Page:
Foxborough, Mass. — Maryland enjoys a 7-2 record in this series including an 8-5 win in the first round of the 2003 NCAA Division I tournament, but Ohio State has won two of the past four meetings. This will mark the Buckeyes' first appearance in the championship final. The Terps will play in their third consecutive title game, fifth in the past seven years and 14th overall.
Ohio State (16-4) will try to be the first No. 3 seed to capture the NCAA crown since Syracuse in 2008. The Buckeyes rallied from an 8-3 deficit in the third quarter to overtake unseeded Towson for an 11-10 decision in Saturday's semifinal. Freshman attackman Tre Leclaire paced the offense with three goals and one assist and has 48 goals, tied for the fourth most in a single season in program history.
Maryland (15-3) is 1-3 in the championship final as a No. 1 seed, with three straight losses to Johns Hopkins in 1974, Cornell in 1976 and North Carolina in 2016. The Terps outlasted No. 5 seed Denver, 9-8, in Saturday's semifinal. Junior midfielder Connor Kelly scored a game-high three goals and has 45 this season, the most for a midfielder in school history.
Here are a few factors that could affect the outcome at Gillette Stadium in Foxborough, Mass., on Monday at 1 p.m.
1) Ohio State's attack vs. Maryland's close defense. A Buckeyes offense that has scored 11.6 goals per game is powered by the attack of senior Eric Fannell (36 goals, 30 assists), Leclaire (48 G, 15 A) and sophomore Jack Jasinski (16 G, 11 A). Fannell and Leclaire have had mixed results against the Terps. Fannell scored five goals in Ohio State's 11-10 overtime win April 22, but Leclaire was shut out. In Maryland's 10-9 decision May 6, Leclaire had three goals and one assist, but Fannell was limited to two goals. The Terps gave up only three goals and one assist to Denver's starting attack, but senior defenseman Tim Muller acknowledged that the Buckeyes' unit presents a different challenge.
"Yeah, they're definitely a different dynamic than the Denver team," said Muller, recipient of the William C. Schmeisser Award given to the nation's outstanding defensive player. "Denver was maybe a little bit smaller [with] quicker guys. But Ohio State, they've got two big guys in [Nos.] 14 [Leclaire] and 20 [Fannell]. It doesn't really change what we do though. We're just going to play our fundamental Maryland defense, and hopefully everything will work out for us."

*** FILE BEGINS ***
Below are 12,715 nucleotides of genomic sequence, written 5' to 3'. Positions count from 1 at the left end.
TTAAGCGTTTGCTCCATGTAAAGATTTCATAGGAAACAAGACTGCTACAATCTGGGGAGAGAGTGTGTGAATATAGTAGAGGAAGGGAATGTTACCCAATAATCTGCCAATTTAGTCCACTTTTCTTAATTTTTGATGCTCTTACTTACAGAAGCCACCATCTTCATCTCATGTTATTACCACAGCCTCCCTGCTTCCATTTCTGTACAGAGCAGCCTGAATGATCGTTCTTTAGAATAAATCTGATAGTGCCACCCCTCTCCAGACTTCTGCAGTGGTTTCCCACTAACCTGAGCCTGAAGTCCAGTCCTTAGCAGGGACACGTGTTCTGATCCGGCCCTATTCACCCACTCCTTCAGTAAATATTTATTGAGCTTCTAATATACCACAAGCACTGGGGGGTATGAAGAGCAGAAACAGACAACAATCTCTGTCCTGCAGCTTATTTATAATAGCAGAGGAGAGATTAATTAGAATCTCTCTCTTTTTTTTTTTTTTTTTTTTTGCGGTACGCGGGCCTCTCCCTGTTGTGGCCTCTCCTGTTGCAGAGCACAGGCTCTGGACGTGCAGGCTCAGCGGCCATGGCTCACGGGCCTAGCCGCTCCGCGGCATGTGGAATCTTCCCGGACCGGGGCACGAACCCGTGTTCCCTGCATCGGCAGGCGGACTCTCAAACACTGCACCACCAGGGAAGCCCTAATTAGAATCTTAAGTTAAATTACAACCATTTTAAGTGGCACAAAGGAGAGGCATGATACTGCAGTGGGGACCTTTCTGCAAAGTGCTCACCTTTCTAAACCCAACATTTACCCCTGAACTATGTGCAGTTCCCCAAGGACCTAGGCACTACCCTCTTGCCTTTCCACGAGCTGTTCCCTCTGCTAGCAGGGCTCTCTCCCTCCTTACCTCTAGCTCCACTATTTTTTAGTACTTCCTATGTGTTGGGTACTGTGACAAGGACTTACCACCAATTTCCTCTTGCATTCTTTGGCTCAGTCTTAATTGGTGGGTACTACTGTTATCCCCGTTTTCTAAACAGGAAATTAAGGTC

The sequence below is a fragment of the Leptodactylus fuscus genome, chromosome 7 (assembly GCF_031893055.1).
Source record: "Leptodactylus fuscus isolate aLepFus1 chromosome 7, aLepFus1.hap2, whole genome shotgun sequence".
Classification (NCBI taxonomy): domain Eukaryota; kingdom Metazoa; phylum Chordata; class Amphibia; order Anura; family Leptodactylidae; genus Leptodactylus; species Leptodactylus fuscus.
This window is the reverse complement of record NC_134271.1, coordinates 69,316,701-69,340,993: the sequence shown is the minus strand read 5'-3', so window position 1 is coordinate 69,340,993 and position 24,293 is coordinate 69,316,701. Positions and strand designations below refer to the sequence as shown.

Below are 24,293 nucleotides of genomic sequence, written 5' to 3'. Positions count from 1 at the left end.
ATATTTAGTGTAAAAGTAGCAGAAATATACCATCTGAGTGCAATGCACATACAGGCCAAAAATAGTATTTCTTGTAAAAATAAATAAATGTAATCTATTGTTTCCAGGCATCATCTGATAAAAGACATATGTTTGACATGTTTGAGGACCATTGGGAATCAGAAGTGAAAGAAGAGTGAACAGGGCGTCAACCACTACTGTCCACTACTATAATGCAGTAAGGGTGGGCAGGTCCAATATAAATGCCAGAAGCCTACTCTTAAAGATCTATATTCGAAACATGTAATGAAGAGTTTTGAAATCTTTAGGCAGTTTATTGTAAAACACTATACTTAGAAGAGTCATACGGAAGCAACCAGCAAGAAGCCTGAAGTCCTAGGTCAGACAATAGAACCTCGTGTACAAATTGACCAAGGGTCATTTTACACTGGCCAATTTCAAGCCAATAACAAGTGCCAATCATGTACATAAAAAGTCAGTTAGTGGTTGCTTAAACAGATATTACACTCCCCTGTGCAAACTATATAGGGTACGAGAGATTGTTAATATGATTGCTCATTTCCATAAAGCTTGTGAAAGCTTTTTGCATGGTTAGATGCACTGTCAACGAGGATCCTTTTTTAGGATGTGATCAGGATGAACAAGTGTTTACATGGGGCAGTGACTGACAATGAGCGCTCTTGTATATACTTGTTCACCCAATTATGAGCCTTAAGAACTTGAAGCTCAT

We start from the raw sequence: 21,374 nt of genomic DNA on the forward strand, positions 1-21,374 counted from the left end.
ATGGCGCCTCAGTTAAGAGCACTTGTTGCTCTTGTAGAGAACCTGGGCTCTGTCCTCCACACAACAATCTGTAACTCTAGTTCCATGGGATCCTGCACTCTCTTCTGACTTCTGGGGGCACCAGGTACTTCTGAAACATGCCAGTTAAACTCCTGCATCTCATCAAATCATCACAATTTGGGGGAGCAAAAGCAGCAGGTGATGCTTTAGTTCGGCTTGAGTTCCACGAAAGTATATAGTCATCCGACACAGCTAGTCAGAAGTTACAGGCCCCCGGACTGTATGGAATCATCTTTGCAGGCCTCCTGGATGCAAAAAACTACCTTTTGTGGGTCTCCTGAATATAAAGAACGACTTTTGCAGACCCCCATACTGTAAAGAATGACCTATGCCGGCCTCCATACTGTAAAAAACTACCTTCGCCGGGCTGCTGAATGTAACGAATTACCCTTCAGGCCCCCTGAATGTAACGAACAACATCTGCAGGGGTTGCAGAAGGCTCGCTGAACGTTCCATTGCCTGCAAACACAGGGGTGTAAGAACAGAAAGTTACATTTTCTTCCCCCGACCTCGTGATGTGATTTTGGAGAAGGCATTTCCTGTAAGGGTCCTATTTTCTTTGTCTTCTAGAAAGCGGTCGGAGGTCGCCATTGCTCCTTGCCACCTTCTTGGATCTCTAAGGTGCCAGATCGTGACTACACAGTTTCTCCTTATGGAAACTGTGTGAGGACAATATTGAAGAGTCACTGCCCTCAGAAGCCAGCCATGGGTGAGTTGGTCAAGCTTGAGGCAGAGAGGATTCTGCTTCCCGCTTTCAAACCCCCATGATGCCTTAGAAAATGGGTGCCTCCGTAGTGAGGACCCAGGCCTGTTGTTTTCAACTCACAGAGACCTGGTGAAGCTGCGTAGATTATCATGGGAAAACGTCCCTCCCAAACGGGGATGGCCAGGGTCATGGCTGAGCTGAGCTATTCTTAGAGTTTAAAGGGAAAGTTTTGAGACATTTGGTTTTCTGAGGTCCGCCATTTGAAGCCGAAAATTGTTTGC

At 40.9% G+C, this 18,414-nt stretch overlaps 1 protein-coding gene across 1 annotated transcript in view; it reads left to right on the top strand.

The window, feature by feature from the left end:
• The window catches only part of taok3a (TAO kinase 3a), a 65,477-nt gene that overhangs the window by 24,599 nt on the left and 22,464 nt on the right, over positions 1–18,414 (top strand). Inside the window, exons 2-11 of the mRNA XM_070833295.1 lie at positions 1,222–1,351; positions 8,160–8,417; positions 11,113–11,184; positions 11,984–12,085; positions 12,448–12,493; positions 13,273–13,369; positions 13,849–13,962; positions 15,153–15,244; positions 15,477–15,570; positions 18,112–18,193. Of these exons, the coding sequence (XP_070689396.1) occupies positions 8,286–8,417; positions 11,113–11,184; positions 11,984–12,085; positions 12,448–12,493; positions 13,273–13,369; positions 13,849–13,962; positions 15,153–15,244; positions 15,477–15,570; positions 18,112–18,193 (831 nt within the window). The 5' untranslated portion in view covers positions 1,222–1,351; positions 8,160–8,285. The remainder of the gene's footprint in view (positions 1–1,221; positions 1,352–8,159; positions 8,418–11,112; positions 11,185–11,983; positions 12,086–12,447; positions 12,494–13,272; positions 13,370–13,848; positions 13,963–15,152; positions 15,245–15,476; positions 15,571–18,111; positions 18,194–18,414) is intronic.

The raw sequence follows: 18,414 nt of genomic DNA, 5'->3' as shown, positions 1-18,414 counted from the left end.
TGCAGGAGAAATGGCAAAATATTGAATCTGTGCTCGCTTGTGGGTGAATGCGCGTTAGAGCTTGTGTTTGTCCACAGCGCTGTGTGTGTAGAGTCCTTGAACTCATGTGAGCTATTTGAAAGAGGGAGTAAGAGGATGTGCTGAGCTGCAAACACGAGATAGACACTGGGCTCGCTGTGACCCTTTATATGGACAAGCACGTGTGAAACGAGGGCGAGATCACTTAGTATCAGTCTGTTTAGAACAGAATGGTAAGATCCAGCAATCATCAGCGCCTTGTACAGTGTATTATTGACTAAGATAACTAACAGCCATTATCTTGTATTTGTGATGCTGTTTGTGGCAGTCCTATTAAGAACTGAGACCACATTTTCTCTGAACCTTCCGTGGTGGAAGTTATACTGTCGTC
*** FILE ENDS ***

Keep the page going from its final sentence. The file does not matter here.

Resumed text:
2) Ohio State's Ben Randall vs. Maryland's Matt Rambo. Randall, the junior defenseman who became the first first-team All-American selection in Buckeyes history, figures to get matched up against Rambo, the Tewaaraton Award finalist and winner of the Lt. Raymond J. Enners Award given to Division I's Outstanding Player. Rambo, a senior attackman, has four goals and four assists against Ohio State, but was held to one goal and one assist by Denver sophomore defenseman Dylan Gaines. Ohio State coach Nick Myers said Rambo is most dangerous when the Terps are in transition.
"The first key to containing [No.] 1 is not allowing him to be in those unsettled, early offense areas where he's very good," Myers said. "He's also excellent in the back end of possession. I feel like he's a guy that you can get the ball to him and create a little bit of offense. We're going to have to defend him with seven, which we talk about, and that means sending help when we need to and supporting him."
3) Ohio State's Jake Withers vs. Maryland's Austin Henningsen and Jon Garino Jr. Withers, the senior faceoff specialist, was instrumental in the Buckeyes' first meeting, winning 18 of 25 draws and collecting 10 ground balls. In the second game, he claimed 13 of 23 faceoffs with 10 loose balls. Henningsen, a sophomore, and Garino, a senior, have had their ups and downs, but they have held their own against Albany freshman T.D. Ierlan (a combined 15 of 27 and 10 ground balls) and Denver junior Trevor Baptiste (10 of 21 and two loose balls). Terps coach John Tillman quipped that his faceoff unit – which includes junior Will Bonaparte and freshman Alex Giovinco – has faced a "murderers' row" of opponents.
"So it's been challenging," he said. "I think our group collectively has done a good job of preparing all year. I don't think our numbers are awesome, but they've done enough to help us win. All four of those guys work incredibly hard all week long, and then [volunteer assistant coach] Chris Mattes has done a great job kind of getting us prepared. I think much like yesterday, beyond those four guys, the wing play is going to be critical. And even the 10-on-10s, I think, are going to be important."